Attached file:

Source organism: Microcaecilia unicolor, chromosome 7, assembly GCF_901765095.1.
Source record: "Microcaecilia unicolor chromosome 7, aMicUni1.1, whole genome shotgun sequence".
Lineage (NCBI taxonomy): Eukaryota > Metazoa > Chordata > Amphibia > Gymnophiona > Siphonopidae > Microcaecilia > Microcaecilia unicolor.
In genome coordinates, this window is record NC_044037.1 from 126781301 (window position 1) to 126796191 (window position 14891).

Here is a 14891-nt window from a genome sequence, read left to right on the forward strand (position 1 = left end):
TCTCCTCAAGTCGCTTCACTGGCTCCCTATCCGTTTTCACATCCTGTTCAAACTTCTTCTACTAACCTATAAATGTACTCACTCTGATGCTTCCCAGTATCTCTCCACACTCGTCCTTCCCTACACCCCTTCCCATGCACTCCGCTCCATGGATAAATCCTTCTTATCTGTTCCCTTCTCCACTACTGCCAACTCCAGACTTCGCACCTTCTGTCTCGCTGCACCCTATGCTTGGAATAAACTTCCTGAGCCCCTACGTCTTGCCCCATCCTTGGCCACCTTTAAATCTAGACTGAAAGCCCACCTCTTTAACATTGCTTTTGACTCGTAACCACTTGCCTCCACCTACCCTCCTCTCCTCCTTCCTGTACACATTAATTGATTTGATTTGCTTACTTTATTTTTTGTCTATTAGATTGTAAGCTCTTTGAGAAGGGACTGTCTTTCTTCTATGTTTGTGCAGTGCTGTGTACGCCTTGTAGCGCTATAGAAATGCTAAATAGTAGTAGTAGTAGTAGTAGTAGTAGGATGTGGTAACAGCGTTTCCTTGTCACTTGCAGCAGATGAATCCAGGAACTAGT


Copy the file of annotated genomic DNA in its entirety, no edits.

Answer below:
Source organism: Microcaecilia unicolor, chromosome 7, assembly GCF_901765095.1.
Source record: "Microcaecilia unicolor chromosome 7, aMicUni1.1, whole genome shotgun sequence".
Lineage (NCBI taxonomy): Eukaryota > Metazoa > Chordata > Amphibia > Gymnophiona > Siphonopidae > Microcaecilia > Microcaecilia unicolor.
In genome coordinates, this window is record NC_044037.1 from 126781301 (window position 1) to 126796191 (window position 14891).

Here is a 14891-nt window from a genome sequence, read left to right on the forward strand (position 1 = left end):
TCTCCTCAAGTCGCTTCACTGGCTCCCTATCCGTTTTCACATCCTGTTCAAACTTCTTCTACTAACCTATAAATGTACTCACTCTGATGCTTCCCAGTATCTCTCCACACTCGTCCTTCCCTACACCCCTTCCCATGCACTCCGCTCCATGGATAAATCCTTCTTATCTGTTCCCTTCTCCACTACTGCCAACTCCAGACTTCGCACCTTCTGTCTCGCTGCACCCTATGCTTGGAATAAACTTCCTGAGCCCCTACGTCTTGCCCCATCCTTGGCCACCTTTAAATCTAGACTGAAAGCCCACCTCTTTAACATTGCTTTTGACTCGTAACCACTTGCCTCCACCTACCCTCCTCTCCTCCTTCCTGTACACATTAATTGATTTGATTTGCTTACTTTATTTTTTGTCTATTAGATTGTAAGCTCTTTGAGAAGGGACTGTCTTTCTTCTATGTTTGTGCAGTGCTGTGTACGCCTTGTAGCGCTATAGAAATGCTAAATAGTAGTAGTAGTAGTAGTAGTAGTAGGATGTGGTAACAGCGTTTCCTTGTCACTTGCAGCAGATGAATCCAGGAACTAGT